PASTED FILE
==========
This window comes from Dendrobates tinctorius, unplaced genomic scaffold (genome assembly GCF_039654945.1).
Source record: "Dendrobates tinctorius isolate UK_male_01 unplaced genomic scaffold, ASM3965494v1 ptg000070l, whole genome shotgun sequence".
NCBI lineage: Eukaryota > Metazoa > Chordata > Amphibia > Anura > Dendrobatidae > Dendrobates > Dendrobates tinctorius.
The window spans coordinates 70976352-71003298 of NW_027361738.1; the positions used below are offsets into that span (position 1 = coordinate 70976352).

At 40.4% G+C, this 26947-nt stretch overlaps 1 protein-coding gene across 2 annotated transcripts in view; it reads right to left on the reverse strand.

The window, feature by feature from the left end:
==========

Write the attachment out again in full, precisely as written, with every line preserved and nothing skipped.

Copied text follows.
This window comes from Dendrobates tinctorius, unplaced genomic scaffold (genome assembly GCF_039654945.1).
Source record: "Dendrobates tinctorius isolate UK_male_01 unplaced genomic scaffold, ASM3965494v1 ptg000070l, whole genome shotgun sequence".
NCBI lineage: Eukaryota > Metazoa > Chordata > Amphibia > Anura > Dendrobatidae > Dendrobates > Dendrobates tinctorius.
The window spans coordinates 70976352-71003298 of NW_027361738.1; the positions used below are offsets into that span (position 1 = coordinate 70976352).

At 40.4% G+C, this 26947-nt stretch overlaps 1 protein-coding gene across 2 annotated transcripts in view; it reads right to left on the reverse strand.

The window, feature by feature from the left end: